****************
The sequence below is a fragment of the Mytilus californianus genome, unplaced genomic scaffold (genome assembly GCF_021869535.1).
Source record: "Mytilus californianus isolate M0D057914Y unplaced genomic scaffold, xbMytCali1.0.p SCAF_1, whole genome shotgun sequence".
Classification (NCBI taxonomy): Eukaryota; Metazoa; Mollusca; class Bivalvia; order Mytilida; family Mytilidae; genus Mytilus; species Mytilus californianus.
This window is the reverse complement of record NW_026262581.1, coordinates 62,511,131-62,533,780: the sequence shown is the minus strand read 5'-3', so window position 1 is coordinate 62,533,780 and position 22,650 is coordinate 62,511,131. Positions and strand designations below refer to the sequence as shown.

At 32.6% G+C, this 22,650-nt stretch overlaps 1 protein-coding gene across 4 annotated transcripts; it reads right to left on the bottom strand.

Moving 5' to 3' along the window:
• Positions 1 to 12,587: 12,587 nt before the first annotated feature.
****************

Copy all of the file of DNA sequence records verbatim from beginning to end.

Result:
The sequence below is a fragment of the Mytilus californianus genome, unplaced genomic scaffold (genome assembly GCF_021869535.1).
Source record: "Mytilus californianus isolate M0D057914Y unplaced genomic scaffold, xbMytCali1.0.p SCAF_1, whole genome shotgun sequence".
Classification (NCBI taxonomy): Eukaryota; Metazoa; Mollusca; class Bivalvia; order Mytilida; family Mytilidae; genus Mytilus; species Mytilus californianus.
This window is the reverse complement of record NW_026262581.1, coordinates 62,511,131-62,533,780: the sequence shown is the minus strand read 5'-3', so window position 1 is coordinate 62,533,780 and position 22,650 is coordinate 62,511,131. Positions and strand designations below refer to the sequence as shown.

At 32.6% G+C, this 22,650-nt stretch overlaps 1 protein-coding gene across 4 annotated transcripts; it reads right to left on the bottom strand.

Moving 5' to 3' along the window:
• Positions 1 to 12,587: 12,587 nt before the first annotated feature.